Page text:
Charlotte, like most other teens, believes that it is “naive” of influencers to be sharing images of their new designer purchases in light of the pandemic as a lot of people “can only just feed their children and pay their rent”.
In agreement with Charlotte is 19 year old medical student, Nathan Hughes, who says that he is “envious of influencers who are breaking restrictions” and finds it “discouraging and inequitable”. Upon speaking with an NHS nurse who has been working throughout the pandemic, it is evident that the anger directed towards influencers does not only come from teens who actively use social media. She stated that the recent actions of influencers are “completely selfish” and that their trips are “extremely unjust”. The opinion that influencers are unenlightened and self-serving was already extremely prominent amongst social media users. This has now been highlighted specifically as a result of their actions over the past few months.
In contrast to this, I would like to shed light on influencers who are both complying with restrictions and using their platform in a constructive way, starting with Dr Alex George. He is a 27 year old A & E doctor from Wales, who was a contestant on the fourth season of Love Island. Not only is Alex a huge advocate for mental health, who recently posted an open letter to Boris Johnson campaigning for quality mental health education in schools, he has also been working in A & E throughout the pandemic. Upon gaining his platform, Alex has shared words of encouragement for those struggling whilst also offering an insight into what hospitals have had to deal with over the past year. Alex has offered support for students, with frequent Q&A’s explaining how to revise efficiently and cope with exam stress and also explained how to deal with the pressures of social media via his Instagram stories. This is the type of positive influence that all influencers should strive to give. Dr Alex, I salute you.
Another person setting the standard for public figures is Marcus Rashford. Although he is not necessarily an influencer, he has an Instagram following of 9.6 million - so I think we can all agree that he is extremely influential. Rashford became an ambassador for the national food redistribution charity FareShare in March of 2020. Throughout the pandemic, the charity has seen the demand for food increase rapidly. Over the past year, the company has distributed more than double the amount of food in comparison to recent years. On top of this, in a recent episode of ‘The Official Manchester United Podcast’ Rashford revealed how he has helped in raising £20 million for charities working towards feeding children during the pandemic. Rashford is also an avid Twitter user who frequently uses his platform to highlight issues faced by everyday people. During the first lockdown, he tweeted “When you wake up this morning and run your shower, take a second to think about parents who have had their water turned off during lockdown” - this is just one of many tweets that Rashford has put out in an attempt to raise awareness for people struggling. Now THAT is how to use your platform effectively and responsibly. To conclude, I think it’s fair to say that the overall impact of the insensitive and irresponsible images posted by influencers is not a positive one. Personally my opinion of these people, that I used to look up to, has been permanently tainted as a result of their selfish actions. During these difficult times, it is important to acknowledge the struggles being faced by everybody and help in any way that we are able to - be it sharing helpful and altruistic instagram stories or raising £20 million for charities. With the help and determination of everybody, eventually, things will be better.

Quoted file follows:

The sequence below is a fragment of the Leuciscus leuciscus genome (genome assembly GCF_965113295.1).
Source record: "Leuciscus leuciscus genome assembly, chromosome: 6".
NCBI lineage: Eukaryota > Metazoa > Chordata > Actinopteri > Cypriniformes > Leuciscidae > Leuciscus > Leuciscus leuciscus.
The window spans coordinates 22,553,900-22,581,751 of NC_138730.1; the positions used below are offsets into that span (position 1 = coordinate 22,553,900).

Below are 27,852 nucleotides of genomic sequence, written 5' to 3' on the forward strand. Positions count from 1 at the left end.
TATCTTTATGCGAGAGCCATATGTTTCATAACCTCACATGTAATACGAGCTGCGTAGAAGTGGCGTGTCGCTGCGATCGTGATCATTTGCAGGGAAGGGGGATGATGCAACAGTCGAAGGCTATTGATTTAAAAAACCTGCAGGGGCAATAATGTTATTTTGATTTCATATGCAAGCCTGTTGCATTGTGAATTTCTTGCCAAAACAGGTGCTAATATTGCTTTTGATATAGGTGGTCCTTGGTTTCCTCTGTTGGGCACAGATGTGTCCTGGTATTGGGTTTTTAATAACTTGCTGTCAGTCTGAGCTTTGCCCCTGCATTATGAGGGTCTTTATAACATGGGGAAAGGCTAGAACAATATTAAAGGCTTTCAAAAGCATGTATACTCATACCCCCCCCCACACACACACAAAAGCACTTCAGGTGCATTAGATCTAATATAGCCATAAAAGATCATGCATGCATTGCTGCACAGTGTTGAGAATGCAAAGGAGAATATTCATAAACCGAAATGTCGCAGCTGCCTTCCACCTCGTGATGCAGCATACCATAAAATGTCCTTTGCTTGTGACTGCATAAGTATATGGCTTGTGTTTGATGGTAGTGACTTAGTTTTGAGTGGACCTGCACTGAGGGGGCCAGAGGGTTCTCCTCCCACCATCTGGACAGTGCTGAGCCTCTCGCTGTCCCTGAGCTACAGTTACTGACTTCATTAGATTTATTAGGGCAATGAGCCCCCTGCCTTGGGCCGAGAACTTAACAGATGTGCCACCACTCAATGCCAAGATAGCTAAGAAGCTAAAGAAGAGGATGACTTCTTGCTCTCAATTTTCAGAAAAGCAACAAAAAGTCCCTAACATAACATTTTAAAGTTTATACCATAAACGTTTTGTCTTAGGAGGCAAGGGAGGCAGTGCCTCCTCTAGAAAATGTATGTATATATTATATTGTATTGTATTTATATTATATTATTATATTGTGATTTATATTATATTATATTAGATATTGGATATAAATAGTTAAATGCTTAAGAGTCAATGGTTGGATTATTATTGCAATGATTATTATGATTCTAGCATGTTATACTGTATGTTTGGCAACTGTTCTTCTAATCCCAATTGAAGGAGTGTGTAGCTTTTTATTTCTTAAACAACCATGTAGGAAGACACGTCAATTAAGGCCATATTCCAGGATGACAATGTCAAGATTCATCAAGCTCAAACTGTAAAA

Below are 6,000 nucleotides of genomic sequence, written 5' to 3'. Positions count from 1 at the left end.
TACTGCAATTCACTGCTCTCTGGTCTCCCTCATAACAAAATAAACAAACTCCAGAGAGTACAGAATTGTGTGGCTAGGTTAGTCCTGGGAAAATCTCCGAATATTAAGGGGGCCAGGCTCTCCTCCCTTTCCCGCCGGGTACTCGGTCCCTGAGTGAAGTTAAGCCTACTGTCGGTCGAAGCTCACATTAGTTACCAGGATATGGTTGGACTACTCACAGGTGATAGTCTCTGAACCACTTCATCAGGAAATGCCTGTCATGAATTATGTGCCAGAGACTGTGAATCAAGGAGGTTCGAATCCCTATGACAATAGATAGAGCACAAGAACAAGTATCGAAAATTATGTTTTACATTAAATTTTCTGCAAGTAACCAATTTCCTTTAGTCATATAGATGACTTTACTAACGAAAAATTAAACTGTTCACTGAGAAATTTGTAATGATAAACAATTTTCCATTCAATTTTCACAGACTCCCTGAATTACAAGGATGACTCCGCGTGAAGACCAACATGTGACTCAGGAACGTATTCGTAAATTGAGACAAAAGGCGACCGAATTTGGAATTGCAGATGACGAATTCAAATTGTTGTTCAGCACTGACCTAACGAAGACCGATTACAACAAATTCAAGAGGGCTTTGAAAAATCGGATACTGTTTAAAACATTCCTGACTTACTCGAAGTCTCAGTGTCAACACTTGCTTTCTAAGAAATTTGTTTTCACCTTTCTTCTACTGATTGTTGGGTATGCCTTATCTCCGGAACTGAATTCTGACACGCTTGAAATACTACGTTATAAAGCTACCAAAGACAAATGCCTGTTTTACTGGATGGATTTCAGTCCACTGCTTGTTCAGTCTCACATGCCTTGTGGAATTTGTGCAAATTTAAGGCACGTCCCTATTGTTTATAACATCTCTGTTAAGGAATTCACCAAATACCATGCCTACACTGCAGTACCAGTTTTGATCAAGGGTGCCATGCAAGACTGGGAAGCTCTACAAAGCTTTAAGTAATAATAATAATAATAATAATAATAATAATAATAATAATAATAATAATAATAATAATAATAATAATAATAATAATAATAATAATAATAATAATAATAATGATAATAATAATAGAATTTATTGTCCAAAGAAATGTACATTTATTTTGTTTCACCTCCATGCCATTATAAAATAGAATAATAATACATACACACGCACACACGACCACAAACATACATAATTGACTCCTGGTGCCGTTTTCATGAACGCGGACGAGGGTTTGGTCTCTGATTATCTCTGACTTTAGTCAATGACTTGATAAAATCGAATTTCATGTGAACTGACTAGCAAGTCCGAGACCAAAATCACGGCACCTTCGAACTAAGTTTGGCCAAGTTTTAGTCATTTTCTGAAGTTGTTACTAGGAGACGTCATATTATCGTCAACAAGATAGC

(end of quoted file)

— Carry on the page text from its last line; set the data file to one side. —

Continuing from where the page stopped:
Article written Hannah Kitty Browbill
Follow her on Instagram here
You may also like...
Banksy's latest piece If You Don't Mask You Don't Get was removed by a TfL worker. Due it's estimated worth of £7.5m valuation he was been welcomed to re-do it. Phoebe Patrick asks why the rules of vandalism are different for him?